The National Trust has unveiled it latest restoration project – the Spectacular Gothic roof at Tyntesfield in North Somerset.
A striking Gothic Victorian House, the property has had its roof under wraps for the past two years hidden behind one of the largest temporary free standing scaffold roof structures in Europe, the size of 10 tennis courts, while repairs and restoration work were taking place.
Now watertight and weatherproof, the newly cleaned and restored black and red tiles display the bold geometric colours and patterns that were first seen by the Gibbs’ family in the 1860s.
Inside the house, dozens of contractors have worked in all of the 106 rooms during the last two years to complete new plumbing and thermostatically controlled heating. One of the first houses in the country to have electric lighting in 1890, Tyntesfield has also been rewired and now every room boasts electricity.
Meghan Wilton, Tyntesfield’s Acting House Manager described the colossal project as “a bit like moving house.”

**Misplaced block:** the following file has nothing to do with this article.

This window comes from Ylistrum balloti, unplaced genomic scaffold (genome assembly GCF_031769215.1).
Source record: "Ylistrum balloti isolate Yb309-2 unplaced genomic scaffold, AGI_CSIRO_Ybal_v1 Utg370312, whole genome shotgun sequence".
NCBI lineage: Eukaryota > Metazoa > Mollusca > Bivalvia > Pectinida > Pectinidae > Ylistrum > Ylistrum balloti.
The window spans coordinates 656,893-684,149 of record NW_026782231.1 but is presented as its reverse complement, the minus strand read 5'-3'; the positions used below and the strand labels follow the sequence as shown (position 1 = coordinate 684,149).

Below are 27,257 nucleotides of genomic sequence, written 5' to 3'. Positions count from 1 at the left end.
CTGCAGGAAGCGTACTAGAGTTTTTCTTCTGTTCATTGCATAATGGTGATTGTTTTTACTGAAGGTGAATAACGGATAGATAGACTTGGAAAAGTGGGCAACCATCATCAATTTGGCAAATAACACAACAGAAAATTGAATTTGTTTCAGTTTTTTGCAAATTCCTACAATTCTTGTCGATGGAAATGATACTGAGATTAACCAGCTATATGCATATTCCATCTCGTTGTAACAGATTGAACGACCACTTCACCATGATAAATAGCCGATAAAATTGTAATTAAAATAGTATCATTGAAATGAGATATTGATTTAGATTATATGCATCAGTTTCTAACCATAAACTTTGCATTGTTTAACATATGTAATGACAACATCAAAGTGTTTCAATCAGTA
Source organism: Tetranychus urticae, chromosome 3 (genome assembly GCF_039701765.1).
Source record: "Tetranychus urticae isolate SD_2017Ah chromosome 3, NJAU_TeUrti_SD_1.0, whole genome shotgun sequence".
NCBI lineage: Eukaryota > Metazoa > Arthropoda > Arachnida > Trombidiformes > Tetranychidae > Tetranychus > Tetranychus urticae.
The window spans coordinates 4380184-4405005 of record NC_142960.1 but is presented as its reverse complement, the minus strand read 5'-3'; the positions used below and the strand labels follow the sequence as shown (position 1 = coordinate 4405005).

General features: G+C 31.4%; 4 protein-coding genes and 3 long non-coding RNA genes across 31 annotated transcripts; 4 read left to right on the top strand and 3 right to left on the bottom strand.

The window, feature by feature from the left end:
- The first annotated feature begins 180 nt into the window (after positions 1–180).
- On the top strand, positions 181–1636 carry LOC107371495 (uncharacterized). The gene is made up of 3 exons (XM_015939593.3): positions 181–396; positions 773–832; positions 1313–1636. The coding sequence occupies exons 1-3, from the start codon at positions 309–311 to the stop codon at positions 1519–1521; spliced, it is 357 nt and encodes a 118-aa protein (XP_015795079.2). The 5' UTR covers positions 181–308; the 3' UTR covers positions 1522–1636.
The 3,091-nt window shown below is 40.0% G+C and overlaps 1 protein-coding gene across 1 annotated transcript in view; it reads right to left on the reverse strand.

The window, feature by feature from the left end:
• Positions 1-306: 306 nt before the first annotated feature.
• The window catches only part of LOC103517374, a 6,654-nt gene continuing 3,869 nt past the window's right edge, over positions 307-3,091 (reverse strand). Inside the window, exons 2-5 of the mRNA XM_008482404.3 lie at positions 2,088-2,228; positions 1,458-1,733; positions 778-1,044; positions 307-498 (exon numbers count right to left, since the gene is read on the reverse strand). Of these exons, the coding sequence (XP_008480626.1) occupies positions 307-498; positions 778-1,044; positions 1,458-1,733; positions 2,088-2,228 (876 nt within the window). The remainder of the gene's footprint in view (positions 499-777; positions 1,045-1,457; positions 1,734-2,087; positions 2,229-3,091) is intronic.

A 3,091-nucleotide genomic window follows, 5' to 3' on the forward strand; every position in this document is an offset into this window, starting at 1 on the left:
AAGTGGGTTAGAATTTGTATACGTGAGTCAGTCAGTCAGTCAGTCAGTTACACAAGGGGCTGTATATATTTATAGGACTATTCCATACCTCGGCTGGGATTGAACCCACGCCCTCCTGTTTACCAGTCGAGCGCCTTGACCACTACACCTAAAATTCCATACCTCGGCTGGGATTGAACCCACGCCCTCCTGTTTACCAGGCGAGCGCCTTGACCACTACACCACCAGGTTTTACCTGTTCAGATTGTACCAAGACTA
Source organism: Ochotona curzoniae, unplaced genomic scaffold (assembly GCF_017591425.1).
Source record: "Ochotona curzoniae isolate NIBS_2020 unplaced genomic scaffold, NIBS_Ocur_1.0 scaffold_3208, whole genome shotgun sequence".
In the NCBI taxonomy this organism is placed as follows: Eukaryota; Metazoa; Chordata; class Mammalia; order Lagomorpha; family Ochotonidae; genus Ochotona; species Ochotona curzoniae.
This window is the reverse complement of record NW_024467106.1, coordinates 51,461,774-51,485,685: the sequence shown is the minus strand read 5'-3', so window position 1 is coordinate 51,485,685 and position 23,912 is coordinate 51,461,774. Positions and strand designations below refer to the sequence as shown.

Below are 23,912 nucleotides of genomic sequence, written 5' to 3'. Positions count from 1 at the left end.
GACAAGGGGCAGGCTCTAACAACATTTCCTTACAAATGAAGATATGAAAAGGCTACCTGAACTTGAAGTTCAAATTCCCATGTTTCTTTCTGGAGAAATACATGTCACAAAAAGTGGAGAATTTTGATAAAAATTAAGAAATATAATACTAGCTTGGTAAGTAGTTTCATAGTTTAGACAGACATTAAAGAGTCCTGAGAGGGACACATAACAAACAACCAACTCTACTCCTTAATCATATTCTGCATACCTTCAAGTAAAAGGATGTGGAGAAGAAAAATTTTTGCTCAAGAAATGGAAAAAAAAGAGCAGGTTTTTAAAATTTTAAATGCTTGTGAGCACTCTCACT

“But imagine a house with over 100 rooms and more than 40, 000 objects, ranging from Victorian cooking utensils and toys to rare and delicate pieces of furniture.”
Staff have now begun to re-present the rooms to evoke the different ways all four generations of the Gibbs’ family used the house. The Main Hall, for example has been fitted out with comfy chairs, period jigsaw puzzles and other ephemera to recreate its time as a family living room in the 1890s.
One of the country’s finest Victorian estates Tyntesfield was saved by the nation in 2002 after a huge fundraising appeal and a grant from the National Heritage Memorial Fund that raised £25 million in just 100 days.